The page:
Unsecured wifi might be contributory negligence
nbohm at ernest.net
Fri Feb 24 17:24:56 GMT 2012
On 24/02/2012 17:20, Ian Batten wrote:
> On 24 Feb 2012, at 15:48, Nicholas Bohm wrote:
>> On 24/02/2012 15:34, Ian Batten wrote:
>>> On 24 Feb 2012, at 13:52, Roland Perry wrote:
>>>> In article <8EA7ED0D-A4F2-4A6A-8B0D-4D6DB4BEFBB3 at batten.eu.org>, Ian Batten <igb at batten.eu.org> writes
>>>>> I think we can safely say that legislation that forces end users to
>>>>> keep evidential logs of activity on their private networks is
>>>>> (a) unlikely (b) unenforceable and (c) unimplementable.
>>>> The way you persuade people to do it, is a presumption that the subscriber was the offender, in the absence of logs. Whether it'll never happen - who knows. The Internet is in its infancy.
>>> That places a burden on the end user which is completely unacceptable. For a start off, the logs would have to be tamper-proof in some way, and contain "truth". Who would appear in court to attest to the accuracy of the logs?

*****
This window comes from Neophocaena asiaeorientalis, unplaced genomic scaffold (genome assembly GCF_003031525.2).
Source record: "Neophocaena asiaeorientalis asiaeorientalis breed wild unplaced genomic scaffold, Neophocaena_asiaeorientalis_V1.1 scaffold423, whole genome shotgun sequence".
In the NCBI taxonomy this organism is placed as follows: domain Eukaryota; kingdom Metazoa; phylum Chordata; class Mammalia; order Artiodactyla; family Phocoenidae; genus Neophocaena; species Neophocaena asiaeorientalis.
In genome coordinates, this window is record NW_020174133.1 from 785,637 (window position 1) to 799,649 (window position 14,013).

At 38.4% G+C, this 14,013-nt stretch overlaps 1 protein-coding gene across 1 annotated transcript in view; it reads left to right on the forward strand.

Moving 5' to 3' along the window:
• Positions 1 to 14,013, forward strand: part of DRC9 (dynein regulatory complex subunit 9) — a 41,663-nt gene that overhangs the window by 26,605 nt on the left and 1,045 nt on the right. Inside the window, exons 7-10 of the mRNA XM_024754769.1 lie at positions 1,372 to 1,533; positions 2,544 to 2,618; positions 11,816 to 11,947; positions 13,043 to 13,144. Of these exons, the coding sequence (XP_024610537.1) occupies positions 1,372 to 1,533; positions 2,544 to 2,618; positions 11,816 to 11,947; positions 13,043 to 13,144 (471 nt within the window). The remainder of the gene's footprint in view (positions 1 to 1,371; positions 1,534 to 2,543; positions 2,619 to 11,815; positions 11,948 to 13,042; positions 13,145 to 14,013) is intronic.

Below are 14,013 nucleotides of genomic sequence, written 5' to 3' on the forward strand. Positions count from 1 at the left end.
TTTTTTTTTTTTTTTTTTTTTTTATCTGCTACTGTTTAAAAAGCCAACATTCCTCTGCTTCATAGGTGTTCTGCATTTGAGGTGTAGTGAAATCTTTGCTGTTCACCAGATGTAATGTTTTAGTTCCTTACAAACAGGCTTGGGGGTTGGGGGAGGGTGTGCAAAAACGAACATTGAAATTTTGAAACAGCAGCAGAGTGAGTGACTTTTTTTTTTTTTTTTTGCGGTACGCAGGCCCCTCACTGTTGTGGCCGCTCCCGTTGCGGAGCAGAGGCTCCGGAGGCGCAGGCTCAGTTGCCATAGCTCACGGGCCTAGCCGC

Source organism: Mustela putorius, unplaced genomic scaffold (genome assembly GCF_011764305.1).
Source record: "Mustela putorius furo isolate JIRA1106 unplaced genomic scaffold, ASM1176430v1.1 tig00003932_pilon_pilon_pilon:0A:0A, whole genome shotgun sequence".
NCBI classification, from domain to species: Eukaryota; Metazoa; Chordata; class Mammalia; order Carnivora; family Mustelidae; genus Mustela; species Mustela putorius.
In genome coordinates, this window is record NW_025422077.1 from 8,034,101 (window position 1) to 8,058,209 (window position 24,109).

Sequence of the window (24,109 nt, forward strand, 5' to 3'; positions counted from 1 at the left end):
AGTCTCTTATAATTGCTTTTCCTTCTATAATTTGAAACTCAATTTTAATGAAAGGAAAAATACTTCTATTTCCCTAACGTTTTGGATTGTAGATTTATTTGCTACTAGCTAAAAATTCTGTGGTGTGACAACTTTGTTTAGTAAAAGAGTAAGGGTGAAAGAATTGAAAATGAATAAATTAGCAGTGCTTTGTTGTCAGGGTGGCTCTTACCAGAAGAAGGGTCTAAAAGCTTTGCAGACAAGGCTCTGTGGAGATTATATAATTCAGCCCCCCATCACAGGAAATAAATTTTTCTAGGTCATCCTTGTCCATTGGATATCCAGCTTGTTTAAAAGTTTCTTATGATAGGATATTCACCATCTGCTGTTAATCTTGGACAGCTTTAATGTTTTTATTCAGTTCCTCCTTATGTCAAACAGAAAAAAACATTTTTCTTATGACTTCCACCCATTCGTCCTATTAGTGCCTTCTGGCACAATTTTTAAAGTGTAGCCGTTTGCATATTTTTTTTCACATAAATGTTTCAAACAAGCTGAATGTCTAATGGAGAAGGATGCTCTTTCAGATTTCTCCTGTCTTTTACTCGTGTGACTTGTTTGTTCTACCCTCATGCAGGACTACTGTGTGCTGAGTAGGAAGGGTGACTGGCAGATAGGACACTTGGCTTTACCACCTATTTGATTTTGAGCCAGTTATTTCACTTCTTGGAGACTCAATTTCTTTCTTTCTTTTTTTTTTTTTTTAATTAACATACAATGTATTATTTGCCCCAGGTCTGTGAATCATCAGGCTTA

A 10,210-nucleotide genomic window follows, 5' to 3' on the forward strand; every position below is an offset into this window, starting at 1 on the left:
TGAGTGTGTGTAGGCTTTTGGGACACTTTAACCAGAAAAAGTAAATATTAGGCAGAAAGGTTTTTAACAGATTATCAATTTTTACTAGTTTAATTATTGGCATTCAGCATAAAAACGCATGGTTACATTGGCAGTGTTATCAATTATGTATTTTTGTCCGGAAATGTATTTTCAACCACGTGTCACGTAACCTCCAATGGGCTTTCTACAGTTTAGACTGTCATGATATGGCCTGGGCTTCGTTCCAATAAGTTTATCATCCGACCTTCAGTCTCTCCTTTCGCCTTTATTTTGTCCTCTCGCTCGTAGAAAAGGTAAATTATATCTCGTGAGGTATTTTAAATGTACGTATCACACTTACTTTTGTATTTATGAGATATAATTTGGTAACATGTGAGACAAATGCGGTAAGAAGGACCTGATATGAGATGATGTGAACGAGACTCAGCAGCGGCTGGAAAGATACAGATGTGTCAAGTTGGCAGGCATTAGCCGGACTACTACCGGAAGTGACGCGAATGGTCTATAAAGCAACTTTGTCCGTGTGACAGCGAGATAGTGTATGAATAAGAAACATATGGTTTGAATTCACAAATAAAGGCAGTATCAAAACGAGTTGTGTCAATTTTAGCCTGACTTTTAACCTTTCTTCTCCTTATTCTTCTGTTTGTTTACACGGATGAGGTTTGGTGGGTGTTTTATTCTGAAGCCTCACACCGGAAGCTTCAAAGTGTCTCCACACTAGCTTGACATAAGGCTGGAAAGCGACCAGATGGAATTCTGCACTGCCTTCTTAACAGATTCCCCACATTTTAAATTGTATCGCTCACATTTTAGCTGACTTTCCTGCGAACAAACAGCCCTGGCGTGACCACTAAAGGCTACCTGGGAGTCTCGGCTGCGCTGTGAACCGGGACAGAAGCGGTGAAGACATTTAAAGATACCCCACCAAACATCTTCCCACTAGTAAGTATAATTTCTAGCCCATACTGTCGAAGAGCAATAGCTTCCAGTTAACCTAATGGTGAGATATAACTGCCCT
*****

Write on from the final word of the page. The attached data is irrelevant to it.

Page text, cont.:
>> You can subpoena the user to bring the logs to court (with contempt
>> sanctions for failing). If he won't agree to testify to their truth,
>> you can threaten him with prosecution for failing to keep accurate
>> logs. He might respond by objecting to testifying on the grounds that
>> it might incriminate him (and it would take primary legislation to get
>> round this).
> Surely his solicitor would respond that the accuracy of the logs can only be discussed by an expert witness with the skills to forensically analyse them? You can't attest to the accuracy of something you don't understand. The whole thing's absolutely absurd.
Indeed, for your reason as well as mine.
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